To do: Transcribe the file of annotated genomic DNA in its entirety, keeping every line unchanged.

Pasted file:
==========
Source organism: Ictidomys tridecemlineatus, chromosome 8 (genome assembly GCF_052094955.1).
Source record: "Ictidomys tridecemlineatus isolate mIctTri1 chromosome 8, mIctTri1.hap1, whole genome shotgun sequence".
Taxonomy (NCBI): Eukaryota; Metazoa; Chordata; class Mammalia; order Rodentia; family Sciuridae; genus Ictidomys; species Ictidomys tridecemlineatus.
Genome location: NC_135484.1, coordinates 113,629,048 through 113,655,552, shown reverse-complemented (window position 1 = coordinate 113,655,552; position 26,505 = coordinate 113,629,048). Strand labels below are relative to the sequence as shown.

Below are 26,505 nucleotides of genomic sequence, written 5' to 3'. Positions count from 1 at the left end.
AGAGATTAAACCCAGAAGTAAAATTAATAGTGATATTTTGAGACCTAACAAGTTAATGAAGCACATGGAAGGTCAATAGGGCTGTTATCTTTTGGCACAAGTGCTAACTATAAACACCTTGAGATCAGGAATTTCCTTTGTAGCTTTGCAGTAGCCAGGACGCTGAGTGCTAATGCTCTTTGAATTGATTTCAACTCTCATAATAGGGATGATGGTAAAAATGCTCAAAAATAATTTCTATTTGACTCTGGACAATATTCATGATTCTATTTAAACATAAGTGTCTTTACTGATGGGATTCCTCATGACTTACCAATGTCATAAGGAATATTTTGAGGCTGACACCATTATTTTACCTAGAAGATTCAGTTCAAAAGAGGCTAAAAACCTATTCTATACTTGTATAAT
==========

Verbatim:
Source organism: Ictidomys tridecemlineatus, chromosome 8 (genome assembly GCF_052094955.1).
Source record: "Ictidomys tridecemlineatus isolate mIctTri1 chromosome 8, mIctTri1.hap1, whole genome shotgun sequence".
Taxonomy (NCBI): Eukaryota; Metazoa; Chordata; class Mammalia; order Rodentia; family Sciuridae; genus Ictidomys; species Ictidomys tridecemlineatus.
Genome location: NC_135484.1, coordinates 113,629,048 through 113,655,552, shown reverse-complemented (window position 1 = coordinate 113,655,552; position 26,505 = coordinate 113,629,048). Strand labels below are relative to the sequence as shown.

Below are 26,505 nucleotides of genomic sequence, written 5' to 3'. Positions count from 1 at the left end.
AGAGATTAAACCCAGAAGTAAAATTAATAGTGATATTTTGAGACCTAACAAGTTAATGAAGCACATGGAAGGTCAATAGGGCTGTTATCTTTTGGCACAAGTGCTAACTATAAACACCTTGAGATCAGGAATTTCCTTTGTAGCTTTGCAGTAGCCAGGACGCTGAGTGCTAATGCTCTTTGAATTGATTTCAACTCTCATAATAGGGATGATGGTAAAAATGCTCAAAAATAATTTCTATTTGACTCTGGACAATATTCATGATTCTATTTAAACATAAGTGTCTTTACTGATGGGATTCCTCATGACTTACCAATGTCATAAGGAATATTTTGAGGCTGACACCATTATTTTACCTAGAAGATTCAGTTCAAAAGAGGCTAAAAACCTATTCTATACTTGTATAAT